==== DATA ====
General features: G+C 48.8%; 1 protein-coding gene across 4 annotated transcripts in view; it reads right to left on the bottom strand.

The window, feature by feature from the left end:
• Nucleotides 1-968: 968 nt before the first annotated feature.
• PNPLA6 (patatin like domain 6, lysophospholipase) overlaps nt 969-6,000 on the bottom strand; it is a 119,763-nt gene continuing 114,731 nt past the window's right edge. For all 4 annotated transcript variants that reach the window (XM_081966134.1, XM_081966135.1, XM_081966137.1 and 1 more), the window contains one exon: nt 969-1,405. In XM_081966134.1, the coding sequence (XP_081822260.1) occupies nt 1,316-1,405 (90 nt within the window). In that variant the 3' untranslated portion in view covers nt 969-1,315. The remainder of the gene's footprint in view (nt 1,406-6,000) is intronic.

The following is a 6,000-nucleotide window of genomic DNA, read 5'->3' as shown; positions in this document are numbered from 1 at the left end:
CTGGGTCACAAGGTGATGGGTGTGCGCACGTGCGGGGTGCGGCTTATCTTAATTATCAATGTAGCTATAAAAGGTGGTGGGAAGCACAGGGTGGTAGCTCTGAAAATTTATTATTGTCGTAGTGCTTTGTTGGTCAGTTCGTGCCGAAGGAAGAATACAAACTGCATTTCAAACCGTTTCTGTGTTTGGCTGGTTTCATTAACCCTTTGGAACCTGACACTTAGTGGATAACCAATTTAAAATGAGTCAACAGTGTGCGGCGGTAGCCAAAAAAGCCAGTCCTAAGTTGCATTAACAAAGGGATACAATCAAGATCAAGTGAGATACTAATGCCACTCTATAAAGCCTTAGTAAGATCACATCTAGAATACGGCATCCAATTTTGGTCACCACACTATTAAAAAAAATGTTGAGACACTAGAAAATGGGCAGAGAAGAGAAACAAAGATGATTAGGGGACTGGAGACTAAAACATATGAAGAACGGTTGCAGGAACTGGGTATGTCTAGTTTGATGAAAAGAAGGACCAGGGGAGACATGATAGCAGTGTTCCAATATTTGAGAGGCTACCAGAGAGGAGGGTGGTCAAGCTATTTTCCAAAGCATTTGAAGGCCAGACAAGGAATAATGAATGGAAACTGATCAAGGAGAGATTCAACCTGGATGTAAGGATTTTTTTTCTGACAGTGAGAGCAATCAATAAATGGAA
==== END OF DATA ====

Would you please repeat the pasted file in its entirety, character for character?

General features: G+C 48.8%; 1 protein-coding gene across 4 annotated transcripts in view; it reads right to left on the bottom strand.

The window, feature by feature from the left end:
• Nucleotides 1-968: 968 nt before the first annotated feature.
• PNPLA6 (patatin like domain 6, lysophospholipase) overlaps nt 969-6,000 on the bottom strand; it is a 119,763-nt gene continuing 114,731 nt past the window's right edge. For all 4 annotated transcript variants that reach the window (XM_081966134.1, XM_081966135.1, XM_081966137.1 and 1 more), the window contains one exon: nt 969-1,405. In XM_081966134.1, the coding sequence (XP_081822260.1) occupies nt 1,316-1,405 (90 nt within the window). In that variant the 3' untranslated portion in view covers nt 969-1,315. The remainder of the gene's footprint in view (nt 1,406-6,000) is intronic.

The following is a 6,000-nucleotide window of genomic DNA, read 5'->3' as shown; positions in this document are numbered from 1 at the left end:
CTGGGTCACAAGGTGATGGGTGTGCGCACGTGCGGGGTGCGGCTTATCTTAATTATCAATGTAGCTATAAAAGGTGGTGGGAAGCACAGGGTGGTAGCTCTGAAAATTTATTATTGTCGTAGTGCTTTGTTGGTCAGTTCGTGCCGAAGGAAGAATACAAACTGCATTTCAAACCGTTTCTGTGTTTGGCTGGTTTCATTAACCCTTTGGAACCTGACACTTAGTGGATAACCAATTTAAAATGAGTCAACAGTGTGCGGCGGTAGCCAAAAAAGCCAGTCCTAAGTTGCATTAACAAAGGGATACAATCAAGATCAAGTGAGATACTAATGCCACTCTATAAAGCCTTAGTAAGATCACATCTAGAATACGGCATCCAATTTTGGTCACCACACTATTAAAAAAAATGTTGAGACACTAGAAAATGGGCAGAGAAGAGAAACAAAGATGATTAGGGGACTGGAGACTAAAACATATGAAGAACGGTTGCAGGAACTGGGTATGTCTAGTTTGATGAAAAGAAGGACCAGGGGAGACATGATAGCAGTGTTCCAATATTTGAGAGGCTACCAGAGAGGAGGGTGGTCAAGCTATTTTCCAAAGCATTTGAAGGCCAGACAAGGAATAATGAATGGAAACTGATCAAGGAGAGATTCAACCTGGATGTAAGGATTTTTTTTCTGACAGTGAGAGCAATCAATAAATGGAA